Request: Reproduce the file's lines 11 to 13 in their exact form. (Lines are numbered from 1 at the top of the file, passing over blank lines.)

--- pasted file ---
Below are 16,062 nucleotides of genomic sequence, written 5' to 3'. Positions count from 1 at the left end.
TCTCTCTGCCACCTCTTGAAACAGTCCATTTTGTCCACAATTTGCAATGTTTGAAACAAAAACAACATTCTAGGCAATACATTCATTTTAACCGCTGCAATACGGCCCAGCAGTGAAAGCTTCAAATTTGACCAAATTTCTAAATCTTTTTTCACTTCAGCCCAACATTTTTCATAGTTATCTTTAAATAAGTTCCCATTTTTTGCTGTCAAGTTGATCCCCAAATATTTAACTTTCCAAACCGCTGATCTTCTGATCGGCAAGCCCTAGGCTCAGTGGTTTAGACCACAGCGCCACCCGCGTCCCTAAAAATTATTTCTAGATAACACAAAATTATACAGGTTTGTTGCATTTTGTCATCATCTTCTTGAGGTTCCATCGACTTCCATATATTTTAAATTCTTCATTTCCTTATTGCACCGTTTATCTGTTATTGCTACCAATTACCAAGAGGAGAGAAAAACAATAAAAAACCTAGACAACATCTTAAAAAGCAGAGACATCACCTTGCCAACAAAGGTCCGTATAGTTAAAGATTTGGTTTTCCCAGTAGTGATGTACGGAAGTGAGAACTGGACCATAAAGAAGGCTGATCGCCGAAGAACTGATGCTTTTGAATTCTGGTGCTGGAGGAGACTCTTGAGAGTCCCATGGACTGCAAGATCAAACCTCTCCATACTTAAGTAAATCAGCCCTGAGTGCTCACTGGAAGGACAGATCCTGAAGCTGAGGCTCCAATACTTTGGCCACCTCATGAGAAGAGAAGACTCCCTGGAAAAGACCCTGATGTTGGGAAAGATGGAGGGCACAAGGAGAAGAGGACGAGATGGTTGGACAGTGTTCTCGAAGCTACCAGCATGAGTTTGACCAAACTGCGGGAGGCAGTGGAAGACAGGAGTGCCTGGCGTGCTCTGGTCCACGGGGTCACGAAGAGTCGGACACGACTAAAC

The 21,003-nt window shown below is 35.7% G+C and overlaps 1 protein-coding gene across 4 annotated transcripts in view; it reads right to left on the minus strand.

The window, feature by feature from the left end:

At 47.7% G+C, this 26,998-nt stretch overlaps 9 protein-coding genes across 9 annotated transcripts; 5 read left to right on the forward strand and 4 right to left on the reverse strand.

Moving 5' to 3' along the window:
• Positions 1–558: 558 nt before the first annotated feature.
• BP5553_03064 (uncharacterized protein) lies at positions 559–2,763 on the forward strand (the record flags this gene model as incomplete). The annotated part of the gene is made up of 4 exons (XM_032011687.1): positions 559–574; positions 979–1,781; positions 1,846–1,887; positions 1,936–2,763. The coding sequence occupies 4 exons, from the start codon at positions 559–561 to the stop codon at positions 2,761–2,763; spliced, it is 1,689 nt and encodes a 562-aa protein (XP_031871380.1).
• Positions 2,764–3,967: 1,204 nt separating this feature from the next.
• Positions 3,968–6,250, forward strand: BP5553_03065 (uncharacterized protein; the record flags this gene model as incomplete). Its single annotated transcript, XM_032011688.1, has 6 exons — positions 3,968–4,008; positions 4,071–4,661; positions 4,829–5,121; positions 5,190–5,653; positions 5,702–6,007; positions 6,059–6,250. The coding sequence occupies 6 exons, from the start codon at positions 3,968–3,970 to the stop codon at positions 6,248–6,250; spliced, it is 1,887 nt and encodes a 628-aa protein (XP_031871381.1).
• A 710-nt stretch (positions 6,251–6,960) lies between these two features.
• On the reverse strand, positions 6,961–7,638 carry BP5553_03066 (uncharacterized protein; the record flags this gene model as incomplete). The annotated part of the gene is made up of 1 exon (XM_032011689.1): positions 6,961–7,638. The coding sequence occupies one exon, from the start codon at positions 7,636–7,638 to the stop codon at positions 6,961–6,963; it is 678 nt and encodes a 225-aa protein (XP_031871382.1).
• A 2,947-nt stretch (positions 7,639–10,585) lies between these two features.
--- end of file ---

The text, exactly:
• A 710-nt stretch (positions 6,251–6,960) lies between these two features.
• On the reverse strand, positions 6,961–7,638 carry BP5553_03066 (uncharacterized protein; the record flags this gene model as incomplete). The annotated part of the gene is made up of 1 exon (XM_032011689.1): positions 6,961–7,638. The coding sequence occupies one exon, from the start codon at positions 7,636–7,638 to the stop codon at positions 6,961–6,963; it is 678 nt and encodes a 225-aa protein (XP_031871382.1).
• A 2,947-nt stretch (positions 7,639–10,585) lies between these two features.